FDA approves CSL Behring's AFSTYLA for hemophilia A
CSL Behring has announced that the FDA has approved AFSTYLA [Antihemophilic Factor (Recombinant), Single Chain], its novel long-lasting recombinant factor VIII single-chain therapy for adults and children with hemophilia A. AFSTYLA is the first and only single-chain product for hemophilia A that is specifically designed for long-lasting protection from bleeds with two to three times weekly dosing.
In clinical trials, patients undergoing prophylaxis with AFSTYLA experienced a median annualized spontaneous bleeding rate (AsBR) of 0.00. Once activated, AFSTYLA is identical to natural factor VIII. Clinical trials of AFSTYLA demonstrated a strong safety profile with no inhibitors observed.
AFSTYLA is indicated in adults and children with hemophilia A for routine prophylaxis to reduce the frequency of bleeding episodes; on-demand treatment and control of bleeding episodes; and the perioperative management of bleeding. AFSTYLAis expected to be available early this summer.
"FDA's approval of the first recombinant single-chain therapy that offers long-lasting hemostatic efficacy provides an important new treatment option for patients and healthcare providers as it has been specifically designed for increased molecular stability and duration of action," said Dr. Lisa Boggio, assistant professor of Internal Medicine, Hematology and Oncology, Clinical Director of the Rush Hemophilia and Thrombophilia Center, and AFFINITY clinical development program study investigator. "AFSTYLA offers patients an opportunity for excellent efficacy with a strong safety profile and twice-weekly dosing—potentially helping patients to fit treatment into their active lives."
The approval of AFSTYLA is based on results from the AFFINITY clinical development program. AFFINITY includes two pivotal and one extension open-label multicenter studies evaluating the safety and efficacy of AFSTYLA in children, adolescents and adults with hemophilia A.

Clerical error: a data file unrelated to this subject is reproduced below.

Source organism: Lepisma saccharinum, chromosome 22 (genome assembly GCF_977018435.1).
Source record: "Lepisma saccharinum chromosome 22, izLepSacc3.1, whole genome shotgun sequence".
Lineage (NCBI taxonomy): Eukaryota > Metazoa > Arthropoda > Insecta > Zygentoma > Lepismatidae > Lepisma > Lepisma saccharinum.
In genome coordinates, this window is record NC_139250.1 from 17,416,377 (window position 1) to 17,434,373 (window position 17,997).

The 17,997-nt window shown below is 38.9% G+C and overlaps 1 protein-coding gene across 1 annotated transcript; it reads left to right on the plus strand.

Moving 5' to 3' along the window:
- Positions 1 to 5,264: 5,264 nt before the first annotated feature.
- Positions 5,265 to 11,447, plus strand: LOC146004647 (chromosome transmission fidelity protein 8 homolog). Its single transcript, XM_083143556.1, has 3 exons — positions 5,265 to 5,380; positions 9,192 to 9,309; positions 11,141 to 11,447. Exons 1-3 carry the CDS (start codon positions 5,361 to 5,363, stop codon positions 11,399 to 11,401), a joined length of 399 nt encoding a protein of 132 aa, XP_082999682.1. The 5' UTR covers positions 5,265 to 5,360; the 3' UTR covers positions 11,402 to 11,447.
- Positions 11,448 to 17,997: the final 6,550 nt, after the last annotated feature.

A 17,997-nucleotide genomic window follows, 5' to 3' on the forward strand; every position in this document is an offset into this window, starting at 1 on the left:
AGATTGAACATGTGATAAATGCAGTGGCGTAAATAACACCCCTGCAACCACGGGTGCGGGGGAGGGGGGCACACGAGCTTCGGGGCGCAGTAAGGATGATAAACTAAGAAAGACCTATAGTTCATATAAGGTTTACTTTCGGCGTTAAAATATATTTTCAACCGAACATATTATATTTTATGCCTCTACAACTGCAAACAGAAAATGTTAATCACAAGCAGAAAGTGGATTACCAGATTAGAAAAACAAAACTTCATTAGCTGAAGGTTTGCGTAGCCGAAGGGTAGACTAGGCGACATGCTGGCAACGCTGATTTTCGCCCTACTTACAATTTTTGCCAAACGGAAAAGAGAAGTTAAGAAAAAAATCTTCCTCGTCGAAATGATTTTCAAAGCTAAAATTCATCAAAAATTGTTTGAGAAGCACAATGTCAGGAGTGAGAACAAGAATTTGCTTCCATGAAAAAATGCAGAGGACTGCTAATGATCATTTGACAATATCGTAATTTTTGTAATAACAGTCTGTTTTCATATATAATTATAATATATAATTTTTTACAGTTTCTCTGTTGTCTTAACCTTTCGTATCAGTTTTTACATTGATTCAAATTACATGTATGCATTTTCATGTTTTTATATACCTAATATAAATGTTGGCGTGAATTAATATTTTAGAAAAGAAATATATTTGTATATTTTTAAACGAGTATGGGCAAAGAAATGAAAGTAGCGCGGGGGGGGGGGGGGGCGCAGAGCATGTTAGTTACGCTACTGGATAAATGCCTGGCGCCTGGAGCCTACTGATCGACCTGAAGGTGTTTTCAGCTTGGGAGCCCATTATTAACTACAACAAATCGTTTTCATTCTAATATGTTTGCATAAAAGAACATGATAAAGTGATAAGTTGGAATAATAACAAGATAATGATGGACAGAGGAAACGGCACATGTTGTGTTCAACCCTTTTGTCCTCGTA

"For 100 years, CSL has focused on researching and developing innovative therapies that meet the treatment challenges patients face," said Dr. Andrew Cuthbertson, chief scientific officer and director of R&D, CSL. "The approval ofAFSTYLA, an innovative and effective hemophilia A therapy, further demonstrates CSL's dedication to developing and delivering novel therapies that have the potential to improve patients' lives. We are very excited to add this treatment to our industry-leading portfolio of coagulation therapies and look forward to the positive impact AFSTYLA can have on patients with hemophilia A."
Primarily affecting males, hemophilia A is a congenital bleeding disorder characterized by deficient or defective factor VIII. People with hemophilia A may experience prolonged or spontaneous bleeding, especially into the muscles, joints or internal organs. According to the U.S. Centers for Disease Control and Prevention (CDC), the condition affects approximately one in 6,000 male births.
The data from the AFFINITY clinical development program showed a median annualized spontaneous bleeding rate (AsBR) of 0.00 in both the adult and adolescent study as well as the pediatric study. The median annualized bleeding rate (ABR) was 1.14 in adult and adolescent patients and 3.69 in children less than 12 years of age using AFSTYLA prophylactically. Of 1,195 bleeds treated in the pivotal study (848 in adults and adolescents; 347 in children), 94% of bleeds in adult and adolescent patients and 96% of bleeding events in pediatric patients were effectively controlled with no more than two infusions of AFSTYLA weekly; 81% of bleeds in adult and adolescent patients and 86% of bleeding events in pediatric patients were effectively controlled by only one infusion. The majority of bleeding events treated with AFSTYLA (94% in adults and adolescents; 96% in children) were rated as excellent or good. Of the 13 adult or adolescent patients in the study who underwent surgical procedures (16 total surgeries), hemostatic efficacy of AFSTYLA was rated as excellent (15 times) or good (once). The most common adverse reactions reported in clinical trials were dizziness and hypersensitivity.